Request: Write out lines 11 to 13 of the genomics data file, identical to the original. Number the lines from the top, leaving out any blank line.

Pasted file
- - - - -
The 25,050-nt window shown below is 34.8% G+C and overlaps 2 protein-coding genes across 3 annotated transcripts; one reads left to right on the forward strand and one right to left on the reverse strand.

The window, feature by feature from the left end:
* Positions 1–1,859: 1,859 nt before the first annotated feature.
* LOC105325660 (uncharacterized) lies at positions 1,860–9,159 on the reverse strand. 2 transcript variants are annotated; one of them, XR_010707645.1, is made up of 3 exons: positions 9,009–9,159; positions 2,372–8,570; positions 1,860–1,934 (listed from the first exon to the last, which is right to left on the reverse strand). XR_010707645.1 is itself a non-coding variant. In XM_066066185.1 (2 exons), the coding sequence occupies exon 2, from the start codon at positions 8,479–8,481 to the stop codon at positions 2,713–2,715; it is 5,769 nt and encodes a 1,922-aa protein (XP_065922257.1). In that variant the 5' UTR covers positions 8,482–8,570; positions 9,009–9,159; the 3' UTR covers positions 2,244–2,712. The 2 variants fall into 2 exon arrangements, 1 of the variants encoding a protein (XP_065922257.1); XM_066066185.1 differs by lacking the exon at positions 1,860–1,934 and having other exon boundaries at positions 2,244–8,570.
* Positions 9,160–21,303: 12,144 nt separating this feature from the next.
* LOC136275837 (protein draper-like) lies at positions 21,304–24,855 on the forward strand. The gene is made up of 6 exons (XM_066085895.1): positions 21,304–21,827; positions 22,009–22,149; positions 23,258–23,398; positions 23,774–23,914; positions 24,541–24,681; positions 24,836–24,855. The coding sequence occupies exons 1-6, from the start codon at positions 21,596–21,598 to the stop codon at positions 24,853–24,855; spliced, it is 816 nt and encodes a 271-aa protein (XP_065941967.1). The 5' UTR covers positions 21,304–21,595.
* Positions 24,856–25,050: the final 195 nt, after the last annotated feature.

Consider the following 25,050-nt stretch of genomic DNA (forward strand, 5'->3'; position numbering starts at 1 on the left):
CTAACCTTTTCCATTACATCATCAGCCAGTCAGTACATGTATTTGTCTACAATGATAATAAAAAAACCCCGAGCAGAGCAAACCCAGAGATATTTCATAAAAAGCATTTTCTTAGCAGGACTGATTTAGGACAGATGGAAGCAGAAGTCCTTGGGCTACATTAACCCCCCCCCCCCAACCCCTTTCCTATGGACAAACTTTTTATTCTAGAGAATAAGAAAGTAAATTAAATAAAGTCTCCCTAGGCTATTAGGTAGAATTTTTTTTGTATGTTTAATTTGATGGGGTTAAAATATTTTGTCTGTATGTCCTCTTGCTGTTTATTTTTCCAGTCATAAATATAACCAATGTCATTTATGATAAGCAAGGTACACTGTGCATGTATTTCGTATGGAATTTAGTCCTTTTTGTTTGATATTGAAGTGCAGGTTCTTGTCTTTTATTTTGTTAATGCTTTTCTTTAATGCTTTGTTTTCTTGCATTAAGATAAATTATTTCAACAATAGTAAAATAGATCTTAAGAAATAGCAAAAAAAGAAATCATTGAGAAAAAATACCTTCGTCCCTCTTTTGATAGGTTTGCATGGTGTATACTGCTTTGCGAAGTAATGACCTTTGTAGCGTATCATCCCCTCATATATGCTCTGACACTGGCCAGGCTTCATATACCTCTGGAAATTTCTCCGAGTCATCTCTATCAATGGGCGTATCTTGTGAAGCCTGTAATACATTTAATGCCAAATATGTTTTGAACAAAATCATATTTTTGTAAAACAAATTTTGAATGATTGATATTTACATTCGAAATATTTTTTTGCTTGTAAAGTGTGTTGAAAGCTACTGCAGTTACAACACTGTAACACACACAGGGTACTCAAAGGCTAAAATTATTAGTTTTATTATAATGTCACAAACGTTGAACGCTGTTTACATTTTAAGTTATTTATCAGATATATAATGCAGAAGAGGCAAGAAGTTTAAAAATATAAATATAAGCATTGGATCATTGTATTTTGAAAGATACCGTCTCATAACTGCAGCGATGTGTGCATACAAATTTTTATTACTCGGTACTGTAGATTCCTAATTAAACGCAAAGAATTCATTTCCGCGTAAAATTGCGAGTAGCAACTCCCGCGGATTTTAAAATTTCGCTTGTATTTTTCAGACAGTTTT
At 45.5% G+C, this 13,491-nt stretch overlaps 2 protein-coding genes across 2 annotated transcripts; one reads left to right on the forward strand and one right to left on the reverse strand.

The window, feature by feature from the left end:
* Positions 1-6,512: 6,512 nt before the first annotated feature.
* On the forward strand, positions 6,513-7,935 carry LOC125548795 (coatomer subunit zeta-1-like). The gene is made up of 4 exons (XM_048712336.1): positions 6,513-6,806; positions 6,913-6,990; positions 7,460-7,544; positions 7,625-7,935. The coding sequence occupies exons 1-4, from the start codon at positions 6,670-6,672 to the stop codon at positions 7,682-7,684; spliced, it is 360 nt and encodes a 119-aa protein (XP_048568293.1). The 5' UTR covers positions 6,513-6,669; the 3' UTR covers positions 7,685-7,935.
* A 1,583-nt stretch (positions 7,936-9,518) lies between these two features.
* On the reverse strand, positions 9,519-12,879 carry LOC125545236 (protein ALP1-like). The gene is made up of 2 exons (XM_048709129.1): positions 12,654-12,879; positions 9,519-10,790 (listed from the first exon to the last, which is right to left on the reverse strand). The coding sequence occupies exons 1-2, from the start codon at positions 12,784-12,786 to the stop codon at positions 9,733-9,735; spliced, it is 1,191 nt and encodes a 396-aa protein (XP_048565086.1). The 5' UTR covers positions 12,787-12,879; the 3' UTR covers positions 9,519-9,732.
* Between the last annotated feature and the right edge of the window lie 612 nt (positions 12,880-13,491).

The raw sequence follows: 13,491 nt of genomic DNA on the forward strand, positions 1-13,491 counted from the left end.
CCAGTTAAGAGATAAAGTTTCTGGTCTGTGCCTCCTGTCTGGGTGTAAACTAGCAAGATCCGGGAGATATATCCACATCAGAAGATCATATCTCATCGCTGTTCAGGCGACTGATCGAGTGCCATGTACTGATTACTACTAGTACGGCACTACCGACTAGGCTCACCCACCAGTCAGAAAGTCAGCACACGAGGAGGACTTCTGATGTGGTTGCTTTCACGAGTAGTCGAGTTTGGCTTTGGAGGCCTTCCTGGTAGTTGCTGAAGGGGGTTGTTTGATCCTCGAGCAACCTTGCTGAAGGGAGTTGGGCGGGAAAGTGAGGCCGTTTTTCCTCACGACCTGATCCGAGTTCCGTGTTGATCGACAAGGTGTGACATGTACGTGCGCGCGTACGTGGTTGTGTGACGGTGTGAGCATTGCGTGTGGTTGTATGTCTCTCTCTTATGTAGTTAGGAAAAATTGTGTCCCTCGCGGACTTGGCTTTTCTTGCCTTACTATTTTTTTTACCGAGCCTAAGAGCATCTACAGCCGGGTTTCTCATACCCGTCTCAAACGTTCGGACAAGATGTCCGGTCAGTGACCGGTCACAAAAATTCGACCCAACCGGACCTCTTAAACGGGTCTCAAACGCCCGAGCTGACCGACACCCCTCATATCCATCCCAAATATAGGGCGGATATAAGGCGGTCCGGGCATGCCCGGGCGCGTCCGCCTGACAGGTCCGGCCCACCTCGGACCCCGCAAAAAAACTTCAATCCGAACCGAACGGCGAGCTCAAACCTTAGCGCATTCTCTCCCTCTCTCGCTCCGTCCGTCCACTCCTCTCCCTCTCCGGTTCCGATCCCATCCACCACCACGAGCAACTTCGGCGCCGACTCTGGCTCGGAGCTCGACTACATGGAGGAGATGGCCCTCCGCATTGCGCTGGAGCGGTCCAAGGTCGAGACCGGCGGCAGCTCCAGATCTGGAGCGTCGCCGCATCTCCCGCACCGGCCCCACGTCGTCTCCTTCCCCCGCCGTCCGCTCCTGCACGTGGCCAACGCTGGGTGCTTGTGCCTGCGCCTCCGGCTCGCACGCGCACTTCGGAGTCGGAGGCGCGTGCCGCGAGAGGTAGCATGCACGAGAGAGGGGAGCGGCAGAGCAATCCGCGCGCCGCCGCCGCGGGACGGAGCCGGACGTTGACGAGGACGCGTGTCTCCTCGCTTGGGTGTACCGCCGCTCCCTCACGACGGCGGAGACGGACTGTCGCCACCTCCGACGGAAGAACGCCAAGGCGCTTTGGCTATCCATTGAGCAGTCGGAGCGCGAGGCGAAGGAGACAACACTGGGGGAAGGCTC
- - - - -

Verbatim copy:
The window, feature by feature from the left end:
* Positions 1-6,512: 6,512 nt before the first annotated feature.
* On the forward strand, positions 6,513-7,935 carry LOC125548795 (coatomer subunit zeta-1-like). The gene is made up of 4 exons (XM_048712336.1): positions 6,513-6,806; positions 6,913-6,990; positions 7,460-7,544; positions 7,625-7,935. The coding sequence occupies exons 1-4, from the start codon at positions 6,670-6,672 to the stop codon at positions 7,682-7,684; spliced, it is 360 nt and encodes a 119-aa protein (XP_048568293.1). The 5' UTR covers positions 6,513-6,669; the 3' UTR covers positions 7,685-7,935.